Maple Leaf Adventures

June-July 2003

This is an article from WaveLength Magazine, available in print in North America and globally on the web.
To download a pdf copy of the magazine click here: > DOWNLOAD

by Alan Wilson

Orcas play about the Maple Leaf.

Many who travel the coast will have seen the 92 foot Maple Leaf, BC's oldest tall ship, built in 1904 - sometimes called the 'Bluenose of the Pacific' after Canada's famous east coast schooner.

Originally the Maple Leaf was a private yacht, beautifully built from BC yellow cedar and Douglas fir, then for years she served as a halibut longliner fishing the Bering Sea. In the 1980s she was totally rebuilt for ecotourism trips up the coast, and now travels from the Gulf Islands up the central coast to Haida Gwaii and Alaska.

"We think of ourselves as a mothership, even though we don't yet have our own kayaks", says owner Kevin Smith. "We're a base of operations for explorations of isolated coastal areas using our two zodiacs (with quiet, low emission, Honda 4-stroke engines) for wildlife viewing and to access areas rarely visited."

"Of course, if paddlers want to put together a group and bring their kayaks for a private charter, that's great... although you do need to book a year in advance."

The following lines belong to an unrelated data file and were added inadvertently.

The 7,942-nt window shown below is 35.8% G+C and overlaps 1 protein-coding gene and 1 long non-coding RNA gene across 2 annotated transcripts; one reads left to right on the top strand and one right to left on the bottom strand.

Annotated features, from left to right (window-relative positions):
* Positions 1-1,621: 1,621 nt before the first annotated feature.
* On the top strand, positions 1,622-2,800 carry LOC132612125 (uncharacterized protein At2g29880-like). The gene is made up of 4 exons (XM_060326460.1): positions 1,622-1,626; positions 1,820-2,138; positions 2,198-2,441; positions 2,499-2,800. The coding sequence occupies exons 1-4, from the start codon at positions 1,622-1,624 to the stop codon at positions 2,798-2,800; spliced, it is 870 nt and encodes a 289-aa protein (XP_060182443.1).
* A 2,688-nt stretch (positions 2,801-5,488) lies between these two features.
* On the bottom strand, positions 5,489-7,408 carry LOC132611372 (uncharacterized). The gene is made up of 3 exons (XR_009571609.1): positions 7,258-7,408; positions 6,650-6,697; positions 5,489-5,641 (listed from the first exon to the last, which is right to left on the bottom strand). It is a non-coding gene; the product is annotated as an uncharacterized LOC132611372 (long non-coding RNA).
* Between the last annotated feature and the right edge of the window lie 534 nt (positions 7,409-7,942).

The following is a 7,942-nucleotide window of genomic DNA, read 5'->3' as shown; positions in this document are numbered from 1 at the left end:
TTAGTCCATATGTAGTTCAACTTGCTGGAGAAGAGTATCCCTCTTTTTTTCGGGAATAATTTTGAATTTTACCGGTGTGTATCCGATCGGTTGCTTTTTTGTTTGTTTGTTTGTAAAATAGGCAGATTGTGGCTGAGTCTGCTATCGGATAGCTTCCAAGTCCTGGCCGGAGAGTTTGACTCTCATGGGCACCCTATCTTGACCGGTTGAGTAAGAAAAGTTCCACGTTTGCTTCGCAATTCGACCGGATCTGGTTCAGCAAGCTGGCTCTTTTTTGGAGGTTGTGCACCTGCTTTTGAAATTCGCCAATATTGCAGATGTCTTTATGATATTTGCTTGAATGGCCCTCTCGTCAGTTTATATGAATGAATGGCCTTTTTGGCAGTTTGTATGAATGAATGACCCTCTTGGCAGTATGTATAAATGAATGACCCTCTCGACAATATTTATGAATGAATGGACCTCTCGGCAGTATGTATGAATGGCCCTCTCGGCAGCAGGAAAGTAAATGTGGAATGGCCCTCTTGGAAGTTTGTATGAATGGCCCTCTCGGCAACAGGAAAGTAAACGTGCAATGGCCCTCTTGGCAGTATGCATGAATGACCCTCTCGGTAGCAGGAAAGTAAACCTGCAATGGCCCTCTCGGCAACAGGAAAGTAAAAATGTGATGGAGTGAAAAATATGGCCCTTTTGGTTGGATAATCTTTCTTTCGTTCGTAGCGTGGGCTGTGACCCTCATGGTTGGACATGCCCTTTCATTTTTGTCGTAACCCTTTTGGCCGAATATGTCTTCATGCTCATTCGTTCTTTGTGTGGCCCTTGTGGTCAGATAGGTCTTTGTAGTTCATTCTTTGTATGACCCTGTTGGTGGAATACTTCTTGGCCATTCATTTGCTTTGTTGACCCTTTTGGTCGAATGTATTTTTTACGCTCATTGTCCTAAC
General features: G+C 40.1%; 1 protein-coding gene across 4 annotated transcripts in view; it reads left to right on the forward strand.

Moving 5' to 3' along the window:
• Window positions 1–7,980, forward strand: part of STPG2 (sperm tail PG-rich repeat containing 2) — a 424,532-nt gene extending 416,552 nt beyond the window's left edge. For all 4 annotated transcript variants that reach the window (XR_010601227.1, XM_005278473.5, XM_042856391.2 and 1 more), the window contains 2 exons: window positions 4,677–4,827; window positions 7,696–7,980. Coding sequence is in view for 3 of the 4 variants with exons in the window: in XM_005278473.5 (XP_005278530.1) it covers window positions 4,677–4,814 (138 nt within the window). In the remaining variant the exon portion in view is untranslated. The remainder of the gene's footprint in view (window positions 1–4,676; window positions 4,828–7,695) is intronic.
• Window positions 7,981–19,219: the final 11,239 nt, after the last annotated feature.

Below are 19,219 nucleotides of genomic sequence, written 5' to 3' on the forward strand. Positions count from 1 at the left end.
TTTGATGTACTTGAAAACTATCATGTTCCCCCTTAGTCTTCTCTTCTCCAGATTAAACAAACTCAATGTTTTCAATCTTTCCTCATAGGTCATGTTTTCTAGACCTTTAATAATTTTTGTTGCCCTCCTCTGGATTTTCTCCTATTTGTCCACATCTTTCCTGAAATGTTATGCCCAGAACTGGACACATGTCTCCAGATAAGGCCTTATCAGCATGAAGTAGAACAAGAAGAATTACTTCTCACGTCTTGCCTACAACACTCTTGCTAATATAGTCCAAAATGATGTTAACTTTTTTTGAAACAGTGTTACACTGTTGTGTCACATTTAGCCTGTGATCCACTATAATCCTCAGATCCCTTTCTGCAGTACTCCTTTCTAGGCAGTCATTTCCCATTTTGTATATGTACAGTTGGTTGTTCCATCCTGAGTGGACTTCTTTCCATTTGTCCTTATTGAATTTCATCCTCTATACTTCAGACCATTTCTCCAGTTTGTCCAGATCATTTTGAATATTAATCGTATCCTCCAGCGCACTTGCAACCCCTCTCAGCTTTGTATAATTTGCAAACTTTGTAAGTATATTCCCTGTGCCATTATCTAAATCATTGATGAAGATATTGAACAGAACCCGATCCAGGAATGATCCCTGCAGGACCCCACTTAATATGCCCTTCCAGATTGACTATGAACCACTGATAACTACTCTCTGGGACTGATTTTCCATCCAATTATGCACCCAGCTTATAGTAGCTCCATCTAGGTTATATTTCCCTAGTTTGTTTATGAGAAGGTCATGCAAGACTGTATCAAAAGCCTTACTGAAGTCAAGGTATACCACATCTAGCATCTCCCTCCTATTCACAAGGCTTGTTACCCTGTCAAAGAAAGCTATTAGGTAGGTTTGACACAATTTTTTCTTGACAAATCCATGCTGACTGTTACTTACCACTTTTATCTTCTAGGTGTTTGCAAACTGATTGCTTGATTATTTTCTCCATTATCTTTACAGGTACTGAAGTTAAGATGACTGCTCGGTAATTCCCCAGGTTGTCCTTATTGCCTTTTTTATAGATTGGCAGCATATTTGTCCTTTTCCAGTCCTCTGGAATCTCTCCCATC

"The advantages of a mothership such as ours include getting further afield than you otherwise can, accessing more pristine backcountry, relieving the pressure somewhat on more popular paddling locales."

Their trips are accompanied by expert naturalists and a gourmet chef, and they focus on peak times for natural events like whale feeding, bird migrations, and grizzly salmon fishing. They also visit Northwest coast cultures including the Haida, Haisla, Kitasoo and Kwakwaka'wakw.

Maple Leaf Adventures also does school groups, and for the past 14 years has provided training to the Royal Canadian Sea Cadets. Kevin was a Marine Park ranger for over a decade and then embarked on training others for ecotourism, to help in the transition from resource extractive industries to nature-based tourism. At some point it dawned on him that this was exactly what he wanted to do. And when he had the opportunity to buy the Maple Leaf, his path was clear.

Since taking over the Maple Leaf, Kevin has signed protocol agreements with First Nations up the coast, involving their young people as guides where possible, attempting to faithfully interpret the culture to his guests.

"Through our protocol agreements, we charge guests a 'sustainability fee', with 100% of the proceeds to First Nations."

Kevin is committed to conservation on the coast. "The more I travel the world, the more fortunate I realize we are to live here. It needs our protection, and it's worth the struggle. We can't just take and take and not give back."

"I spent a good part of four years in meetings to help protect the coast", he says. "Now, when I pass newly protected Hanson Island, I feel proud tohave played a role in it."

"BC's coast is a world-class environmental gem and we've got to protect it. We're blessed with numerous protected areas compared to many other countries, but we've got to do more."

Maple Leaf Adventures: toll free in North America: 1-888-599-5323. Outside North America: 250-386-7245 (386-SAIL). .